After Mexican Vigilantes Successfully Fought a Drug Cartel, the Mexican Gov’t Sided With the Cartel

People in Mexico are trying to fight back against the power of the evil drug cartels. But even when they finally get sick and tired of the cartels murdering them en masse and they take up arms to fight back, the Mexican government is so corrupt that it sides with the drug dealers.

I’m telling you right now, if you do illegal drugs it is NOT a “victimless crime.” The situation is so bad in Mexico that the little people are taking up arms, but the cartels have so corrupted government that these poor people–literally poor people–are beset by the drug dealers AND the government.

It is intolerable that these farmers and normal people can’t defend themselves against this onslaught.

Over the past few years, the vigilantes, a rowdy band of mostly farmers, have captured the imagination of their country. When the Knights Templar took their land, hoping to control the lucrative market for crops such as limes and avocados, the vigilantes piled into beat-up trucks, rumbled across the state’s mountainous Tierra Caliente region and used pistols, rifles and even rakes to take back their farms. The autodefensas helped restore a sense of order to a region that has suffered considerably during Mexico’s brutal drug war, a conflict that’s left an estimated 100,000 or more dead since it began in 2006

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Despite the vigilantes’ success against the drug gangs — and some would say because of it — the government had seen enough. The autodefensas were a heavily armed force outside the army’s control, and some feared they could easily morph into yet another cartel. Over the past year, the vigilante groups have fallen apart as the federal government has persuaded some among their ranks to join the police, which critics say was effectively an attempt at a payoff. Those who tried to keep the autodefensas together haven’t been successful either. In late July, Verdía, one of the last vigilante leaders still operating in the area, was arrested by Mexican soldiers in the town of La Placita on charges of theft, illegal arms possession and murder. In early August, a federal court absolved him of the last charge, but he remains in prison. His arrest provoked an angry reaction from supporters in his hometown, who for hours blocked a bridge near the prison, demanding his release. The army arrived, the two sides clashed, and a 12-year old boy was shot and killed in the melee, though it’s unclear who is responsible.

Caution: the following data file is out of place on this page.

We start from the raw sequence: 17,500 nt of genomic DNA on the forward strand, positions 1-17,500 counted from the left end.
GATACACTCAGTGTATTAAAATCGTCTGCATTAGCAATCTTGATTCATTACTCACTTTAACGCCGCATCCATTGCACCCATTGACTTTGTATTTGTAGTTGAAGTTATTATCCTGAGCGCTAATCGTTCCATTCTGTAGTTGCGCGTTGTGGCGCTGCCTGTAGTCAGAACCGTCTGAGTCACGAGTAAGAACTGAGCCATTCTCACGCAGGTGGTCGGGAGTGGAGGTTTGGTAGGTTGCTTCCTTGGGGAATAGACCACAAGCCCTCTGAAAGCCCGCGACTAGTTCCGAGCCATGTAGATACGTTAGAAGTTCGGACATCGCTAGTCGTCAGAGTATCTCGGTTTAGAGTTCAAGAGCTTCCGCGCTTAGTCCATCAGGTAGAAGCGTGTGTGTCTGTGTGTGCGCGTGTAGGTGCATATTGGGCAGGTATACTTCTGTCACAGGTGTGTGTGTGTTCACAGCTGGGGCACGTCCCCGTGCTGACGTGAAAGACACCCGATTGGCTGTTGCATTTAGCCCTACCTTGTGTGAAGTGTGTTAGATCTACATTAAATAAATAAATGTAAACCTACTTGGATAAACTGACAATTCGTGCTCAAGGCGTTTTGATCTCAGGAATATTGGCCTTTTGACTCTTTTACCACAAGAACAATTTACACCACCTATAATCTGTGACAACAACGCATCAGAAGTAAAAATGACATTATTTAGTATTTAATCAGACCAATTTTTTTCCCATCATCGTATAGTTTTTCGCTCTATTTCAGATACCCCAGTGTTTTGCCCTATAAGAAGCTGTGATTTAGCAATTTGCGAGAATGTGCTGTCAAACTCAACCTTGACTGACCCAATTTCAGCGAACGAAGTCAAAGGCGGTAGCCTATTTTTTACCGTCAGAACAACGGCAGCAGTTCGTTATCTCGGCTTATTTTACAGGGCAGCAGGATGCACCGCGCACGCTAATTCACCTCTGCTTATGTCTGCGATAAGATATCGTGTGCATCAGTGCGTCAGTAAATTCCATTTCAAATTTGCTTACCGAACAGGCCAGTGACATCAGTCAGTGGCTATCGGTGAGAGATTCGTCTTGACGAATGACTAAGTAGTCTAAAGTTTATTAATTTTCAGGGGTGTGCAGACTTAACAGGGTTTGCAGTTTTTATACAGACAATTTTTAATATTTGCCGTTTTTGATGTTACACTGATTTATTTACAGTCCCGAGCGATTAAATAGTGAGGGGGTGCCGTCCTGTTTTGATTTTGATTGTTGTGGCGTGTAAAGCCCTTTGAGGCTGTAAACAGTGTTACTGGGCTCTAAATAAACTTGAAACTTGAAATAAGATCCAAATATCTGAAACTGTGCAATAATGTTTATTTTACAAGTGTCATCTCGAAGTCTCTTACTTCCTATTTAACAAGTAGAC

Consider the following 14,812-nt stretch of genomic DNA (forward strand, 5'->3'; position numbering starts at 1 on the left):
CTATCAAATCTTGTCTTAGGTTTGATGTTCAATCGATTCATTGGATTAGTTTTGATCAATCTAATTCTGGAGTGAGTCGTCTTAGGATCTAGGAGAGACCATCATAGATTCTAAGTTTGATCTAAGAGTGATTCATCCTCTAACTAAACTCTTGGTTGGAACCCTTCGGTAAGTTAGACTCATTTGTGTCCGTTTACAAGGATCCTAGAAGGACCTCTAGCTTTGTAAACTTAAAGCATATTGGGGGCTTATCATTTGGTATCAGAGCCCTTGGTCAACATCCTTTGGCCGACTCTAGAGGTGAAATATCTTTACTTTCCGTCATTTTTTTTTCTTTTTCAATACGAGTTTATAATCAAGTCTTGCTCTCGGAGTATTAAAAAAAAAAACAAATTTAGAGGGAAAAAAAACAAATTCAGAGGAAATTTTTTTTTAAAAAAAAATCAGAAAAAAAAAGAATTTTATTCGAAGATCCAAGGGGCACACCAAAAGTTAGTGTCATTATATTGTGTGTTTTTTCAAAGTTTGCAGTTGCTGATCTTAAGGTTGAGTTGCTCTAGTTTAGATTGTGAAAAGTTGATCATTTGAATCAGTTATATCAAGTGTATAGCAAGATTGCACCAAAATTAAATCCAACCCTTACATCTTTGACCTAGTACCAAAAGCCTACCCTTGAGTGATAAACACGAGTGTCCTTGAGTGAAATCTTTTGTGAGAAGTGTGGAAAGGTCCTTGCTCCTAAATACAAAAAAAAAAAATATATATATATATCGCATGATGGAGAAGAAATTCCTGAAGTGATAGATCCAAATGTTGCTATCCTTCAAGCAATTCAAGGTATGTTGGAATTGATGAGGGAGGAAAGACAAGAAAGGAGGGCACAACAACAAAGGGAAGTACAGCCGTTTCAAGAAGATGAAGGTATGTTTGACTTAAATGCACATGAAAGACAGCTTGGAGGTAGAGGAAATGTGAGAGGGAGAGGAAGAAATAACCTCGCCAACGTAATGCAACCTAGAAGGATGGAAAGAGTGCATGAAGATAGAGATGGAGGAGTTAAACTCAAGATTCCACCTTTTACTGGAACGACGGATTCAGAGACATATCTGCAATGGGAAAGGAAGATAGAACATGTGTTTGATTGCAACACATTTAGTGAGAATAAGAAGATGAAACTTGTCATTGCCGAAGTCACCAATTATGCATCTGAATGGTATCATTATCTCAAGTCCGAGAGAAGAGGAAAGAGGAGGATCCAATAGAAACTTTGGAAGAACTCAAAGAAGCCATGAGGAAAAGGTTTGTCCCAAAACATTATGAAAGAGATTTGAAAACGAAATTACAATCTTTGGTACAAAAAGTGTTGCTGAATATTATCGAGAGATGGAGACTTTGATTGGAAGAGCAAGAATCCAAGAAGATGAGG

“It was never going to end well” for the vigilantes, says Miguel Ángel Sánchez, a local political commentator. Long-term, “there is really no way of preventing Michoacán…from being a hub for drug trafficking.”

Perhaps so. With the autodefensas now largely defunct, residents of Michoacán say violence has flared again, as new drug gangs have occupied the Tierra Caliente. “First, there was La Familia, then the Knights Templar,” Germán Ramírez, alias “el Toro” (the Bull), the newly appointed leader of Santa Maria Ostula’s vigilantes, says of the cartels. “Now I wouldn’t even be able to tell you which gang controls the area.”

Meanwhile, more than 20,000 people have disappeared in Mexico, murdered by the drug cartels.

If you do drugs STOP IT NOW! Because YOU are responsible for this.

Warner Todd Huston

Warner Todd Huston is a Chicago-based freelance writer, has been writing opinion editorials and social criticism since early 2001 and is featured on many websites such as Andrew Breitbart's, and all Breitbart News' other sites,,, and many, many others. Additionally, he has been a frequent guest on talk-radio programs across the country to discuss his opinion editorials and current events as well as appearing on TV networks such as CNN, Fox News, Fox Business Network, and various Chicago-based news programs. He has also written for several history magazines and appears in the book "Americans on Politics, Policy and Pop Culture" which can be purchased on He is also the owner and operator of Feel free to contact him with any comments or questions : EMAIL Warner Todd Huston and follow him on Twitter, on Google Plus , and Facebook.

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